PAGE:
"April 11. In the afternoon Harriet Monroe, of Chicago, came and read her play – a parlor drama, ingenious and well written. The audience were much pleased with it."

"April 13.... In the evening dined with Theodore Davis and Mrs. Andrews. Davis showed us his treasures gathered on the Nile shore and gave me a scarab."

"April 18.... Went to hear Canon Farrar on the 'Inferno' of Dante – the lecture very scholarly and good."

"April 22. With Anderson to the Vatican, to see the Pinturicchio frescoes, which are very interesting. He designed the tiling for the floors, which is beautiful in color, matching well with the frescoes – these represent scenes in the life of the Virgin and of St. Catherine...."

"April 24. To Miss Leigh Smith's, where I read my sermon on the 'Still Small Voice' to a small company of friends, explaining that it was written in the first instance for the Concord Prison, and that I read it there to the convicts. I prefaced the sermon by reading one of the parables in my 'Later Lyrics,' 'Once, where men of high pretension,' etc...."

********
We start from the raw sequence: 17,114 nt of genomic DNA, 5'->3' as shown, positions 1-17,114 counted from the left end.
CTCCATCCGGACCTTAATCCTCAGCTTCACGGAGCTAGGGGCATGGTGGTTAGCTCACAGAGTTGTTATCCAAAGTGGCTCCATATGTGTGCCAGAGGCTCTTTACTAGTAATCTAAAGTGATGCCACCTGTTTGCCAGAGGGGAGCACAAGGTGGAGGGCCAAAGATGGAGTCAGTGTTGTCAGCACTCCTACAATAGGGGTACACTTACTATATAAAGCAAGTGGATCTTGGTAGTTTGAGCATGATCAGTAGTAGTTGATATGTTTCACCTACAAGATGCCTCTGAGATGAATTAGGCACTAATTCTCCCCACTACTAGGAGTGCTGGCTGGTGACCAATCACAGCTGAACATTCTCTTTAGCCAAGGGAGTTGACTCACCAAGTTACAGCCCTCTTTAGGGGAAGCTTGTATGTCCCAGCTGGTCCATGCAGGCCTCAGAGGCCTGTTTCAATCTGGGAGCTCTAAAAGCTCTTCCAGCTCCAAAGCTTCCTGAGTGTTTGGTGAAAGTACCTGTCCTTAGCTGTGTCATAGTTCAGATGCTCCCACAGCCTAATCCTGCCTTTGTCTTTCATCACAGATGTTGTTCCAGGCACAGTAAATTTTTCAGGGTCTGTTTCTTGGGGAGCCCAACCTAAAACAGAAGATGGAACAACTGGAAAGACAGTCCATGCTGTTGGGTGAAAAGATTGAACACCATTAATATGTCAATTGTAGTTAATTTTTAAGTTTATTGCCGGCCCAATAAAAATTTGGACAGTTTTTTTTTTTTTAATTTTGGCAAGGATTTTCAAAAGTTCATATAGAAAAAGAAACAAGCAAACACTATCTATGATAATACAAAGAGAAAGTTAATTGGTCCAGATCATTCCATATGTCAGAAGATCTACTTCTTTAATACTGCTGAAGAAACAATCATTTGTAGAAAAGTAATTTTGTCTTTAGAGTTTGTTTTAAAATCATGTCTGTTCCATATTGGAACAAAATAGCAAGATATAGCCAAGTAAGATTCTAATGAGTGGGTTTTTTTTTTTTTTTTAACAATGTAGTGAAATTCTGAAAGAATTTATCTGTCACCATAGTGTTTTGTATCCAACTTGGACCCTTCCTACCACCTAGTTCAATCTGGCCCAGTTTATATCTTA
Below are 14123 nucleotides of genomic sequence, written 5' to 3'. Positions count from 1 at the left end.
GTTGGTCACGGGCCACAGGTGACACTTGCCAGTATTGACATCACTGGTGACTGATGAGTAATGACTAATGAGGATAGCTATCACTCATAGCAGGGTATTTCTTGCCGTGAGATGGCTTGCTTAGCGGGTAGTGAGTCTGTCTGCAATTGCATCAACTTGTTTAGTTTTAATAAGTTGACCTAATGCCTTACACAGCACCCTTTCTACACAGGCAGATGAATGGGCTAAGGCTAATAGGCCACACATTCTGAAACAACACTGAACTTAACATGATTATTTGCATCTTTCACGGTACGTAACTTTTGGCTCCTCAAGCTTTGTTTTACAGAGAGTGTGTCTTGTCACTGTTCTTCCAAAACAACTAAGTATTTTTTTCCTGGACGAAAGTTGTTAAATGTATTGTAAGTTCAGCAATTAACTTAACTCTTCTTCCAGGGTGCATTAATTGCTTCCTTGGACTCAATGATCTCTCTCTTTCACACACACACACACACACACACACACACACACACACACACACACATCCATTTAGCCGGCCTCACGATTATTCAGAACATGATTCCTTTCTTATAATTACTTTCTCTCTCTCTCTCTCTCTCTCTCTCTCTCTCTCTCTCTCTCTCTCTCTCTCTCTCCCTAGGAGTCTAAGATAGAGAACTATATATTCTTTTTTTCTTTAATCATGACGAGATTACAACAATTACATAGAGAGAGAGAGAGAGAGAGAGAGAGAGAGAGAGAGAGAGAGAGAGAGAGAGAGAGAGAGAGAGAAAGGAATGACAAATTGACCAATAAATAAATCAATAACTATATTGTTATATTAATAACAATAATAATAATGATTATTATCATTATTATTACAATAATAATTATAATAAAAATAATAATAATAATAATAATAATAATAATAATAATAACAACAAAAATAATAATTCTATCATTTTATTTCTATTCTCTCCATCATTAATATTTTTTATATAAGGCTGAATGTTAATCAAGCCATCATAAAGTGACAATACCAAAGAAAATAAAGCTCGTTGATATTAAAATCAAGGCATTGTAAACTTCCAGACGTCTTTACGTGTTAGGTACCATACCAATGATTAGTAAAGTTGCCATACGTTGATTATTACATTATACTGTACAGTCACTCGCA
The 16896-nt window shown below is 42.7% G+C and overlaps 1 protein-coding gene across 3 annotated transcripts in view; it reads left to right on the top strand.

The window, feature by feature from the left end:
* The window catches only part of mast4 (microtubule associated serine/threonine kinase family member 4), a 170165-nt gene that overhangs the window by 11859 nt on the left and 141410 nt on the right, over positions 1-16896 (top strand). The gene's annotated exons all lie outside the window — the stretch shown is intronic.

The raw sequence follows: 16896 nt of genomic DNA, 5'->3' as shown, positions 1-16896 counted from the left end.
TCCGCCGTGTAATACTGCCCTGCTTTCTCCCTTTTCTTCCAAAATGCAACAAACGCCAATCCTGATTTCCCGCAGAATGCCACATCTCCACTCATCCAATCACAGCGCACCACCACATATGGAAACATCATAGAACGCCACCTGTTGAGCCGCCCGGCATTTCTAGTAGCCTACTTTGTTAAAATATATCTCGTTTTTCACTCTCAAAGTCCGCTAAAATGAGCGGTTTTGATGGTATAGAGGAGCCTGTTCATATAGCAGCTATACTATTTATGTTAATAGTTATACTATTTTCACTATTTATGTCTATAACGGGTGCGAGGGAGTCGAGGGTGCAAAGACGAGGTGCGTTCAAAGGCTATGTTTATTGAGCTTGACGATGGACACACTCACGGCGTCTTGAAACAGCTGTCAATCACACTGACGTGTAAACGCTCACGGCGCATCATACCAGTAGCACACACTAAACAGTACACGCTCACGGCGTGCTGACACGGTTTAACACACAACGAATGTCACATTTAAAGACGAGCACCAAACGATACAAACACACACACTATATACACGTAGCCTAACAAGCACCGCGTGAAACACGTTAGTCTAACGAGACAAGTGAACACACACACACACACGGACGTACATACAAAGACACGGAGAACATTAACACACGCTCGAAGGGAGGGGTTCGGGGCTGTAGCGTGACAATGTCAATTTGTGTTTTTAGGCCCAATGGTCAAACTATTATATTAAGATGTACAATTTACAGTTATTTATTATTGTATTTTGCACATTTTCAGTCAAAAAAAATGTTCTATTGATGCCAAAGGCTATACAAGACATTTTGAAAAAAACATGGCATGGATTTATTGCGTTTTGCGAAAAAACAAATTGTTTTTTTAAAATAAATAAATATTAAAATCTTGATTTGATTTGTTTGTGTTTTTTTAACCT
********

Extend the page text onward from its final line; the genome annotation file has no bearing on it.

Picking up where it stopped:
This was one of several occasions when she read a sermon at the house of Miss Leigh Smith, a stanch Unitarian, who lived at the Trinità de' Monti in the house near the top of the Spanish Steps, held by generations of English and American residents the most advantageous dwelling in Rome. On Sunday mornings, when the bells of Rome thrilled the air with the call to prayer, a group of exiles from many lands gathered in the pleasant English-looking drawing-room. From the windows they could look down upon the flower-decked Piazza di Spagna, hear the song of the nightingales in the Villa Medici, breathe the perfume of violets and almond blossoms from the Pincio. This morning, or another, Paul Sabatier was among the listeners, a grave, gracious man, a Savoyard pastor, whose "Life of Saint Francis of Assisi" had set all Rome talking.